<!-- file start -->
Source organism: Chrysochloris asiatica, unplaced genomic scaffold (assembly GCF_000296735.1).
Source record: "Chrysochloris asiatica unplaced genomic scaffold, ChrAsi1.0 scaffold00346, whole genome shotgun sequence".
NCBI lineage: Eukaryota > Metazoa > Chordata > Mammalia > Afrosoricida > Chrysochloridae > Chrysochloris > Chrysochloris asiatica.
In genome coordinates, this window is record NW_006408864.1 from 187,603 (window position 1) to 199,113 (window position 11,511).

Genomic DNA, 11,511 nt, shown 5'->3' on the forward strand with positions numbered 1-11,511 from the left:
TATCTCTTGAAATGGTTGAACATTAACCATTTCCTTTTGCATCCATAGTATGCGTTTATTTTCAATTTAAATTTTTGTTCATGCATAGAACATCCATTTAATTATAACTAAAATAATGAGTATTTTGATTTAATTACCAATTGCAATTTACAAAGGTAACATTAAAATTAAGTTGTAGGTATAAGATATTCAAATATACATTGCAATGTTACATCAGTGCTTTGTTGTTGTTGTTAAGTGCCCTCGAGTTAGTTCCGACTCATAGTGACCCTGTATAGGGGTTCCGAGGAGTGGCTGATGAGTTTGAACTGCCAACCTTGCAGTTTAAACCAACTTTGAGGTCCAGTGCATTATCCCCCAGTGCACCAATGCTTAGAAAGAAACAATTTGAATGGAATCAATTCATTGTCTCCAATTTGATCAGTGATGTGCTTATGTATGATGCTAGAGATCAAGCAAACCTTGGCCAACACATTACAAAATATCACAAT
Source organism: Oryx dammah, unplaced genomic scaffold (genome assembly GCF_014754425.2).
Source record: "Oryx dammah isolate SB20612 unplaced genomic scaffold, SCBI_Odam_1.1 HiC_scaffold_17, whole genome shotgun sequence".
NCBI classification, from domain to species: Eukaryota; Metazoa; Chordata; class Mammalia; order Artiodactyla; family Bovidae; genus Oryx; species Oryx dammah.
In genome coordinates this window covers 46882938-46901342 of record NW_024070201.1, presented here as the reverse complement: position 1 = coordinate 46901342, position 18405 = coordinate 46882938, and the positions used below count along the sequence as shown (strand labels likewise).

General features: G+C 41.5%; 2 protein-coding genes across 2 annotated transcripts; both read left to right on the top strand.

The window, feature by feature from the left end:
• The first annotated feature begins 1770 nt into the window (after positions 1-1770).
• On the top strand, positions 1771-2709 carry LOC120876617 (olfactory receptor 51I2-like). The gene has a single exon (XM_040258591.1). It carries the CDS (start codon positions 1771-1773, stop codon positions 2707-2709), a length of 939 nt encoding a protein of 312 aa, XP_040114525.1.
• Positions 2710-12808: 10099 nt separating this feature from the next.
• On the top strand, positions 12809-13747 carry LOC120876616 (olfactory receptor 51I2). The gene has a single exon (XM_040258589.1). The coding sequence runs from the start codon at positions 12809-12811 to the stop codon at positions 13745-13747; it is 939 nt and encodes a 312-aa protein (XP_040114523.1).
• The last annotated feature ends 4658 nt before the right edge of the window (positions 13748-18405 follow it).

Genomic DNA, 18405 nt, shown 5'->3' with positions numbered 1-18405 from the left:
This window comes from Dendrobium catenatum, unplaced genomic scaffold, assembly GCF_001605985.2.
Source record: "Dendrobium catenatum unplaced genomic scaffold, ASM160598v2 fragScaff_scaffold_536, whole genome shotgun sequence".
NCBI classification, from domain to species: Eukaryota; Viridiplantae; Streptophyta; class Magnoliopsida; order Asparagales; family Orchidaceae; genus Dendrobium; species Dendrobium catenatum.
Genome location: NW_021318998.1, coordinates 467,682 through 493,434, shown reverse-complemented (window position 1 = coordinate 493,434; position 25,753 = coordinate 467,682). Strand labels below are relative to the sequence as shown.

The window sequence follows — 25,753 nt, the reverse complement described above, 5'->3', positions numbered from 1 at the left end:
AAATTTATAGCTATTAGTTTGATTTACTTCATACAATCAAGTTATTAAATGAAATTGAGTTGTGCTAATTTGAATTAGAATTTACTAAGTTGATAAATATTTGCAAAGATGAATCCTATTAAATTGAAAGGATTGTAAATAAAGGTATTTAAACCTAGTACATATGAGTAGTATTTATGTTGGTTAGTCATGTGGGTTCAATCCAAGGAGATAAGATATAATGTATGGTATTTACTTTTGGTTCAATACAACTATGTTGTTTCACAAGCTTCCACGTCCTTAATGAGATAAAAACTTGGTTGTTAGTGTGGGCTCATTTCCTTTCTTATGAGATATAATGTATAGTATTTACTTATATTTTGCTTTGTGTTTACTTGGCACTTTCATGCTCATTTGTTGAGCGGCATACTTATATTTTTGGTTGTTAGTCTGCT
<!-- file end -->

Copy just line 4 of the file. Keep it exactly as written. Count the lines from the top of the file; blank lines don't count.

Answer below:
In genome coordinates, this window is record NW_006408864.1 from 187,603 (window position 1) to 199,113 (window position 11,511).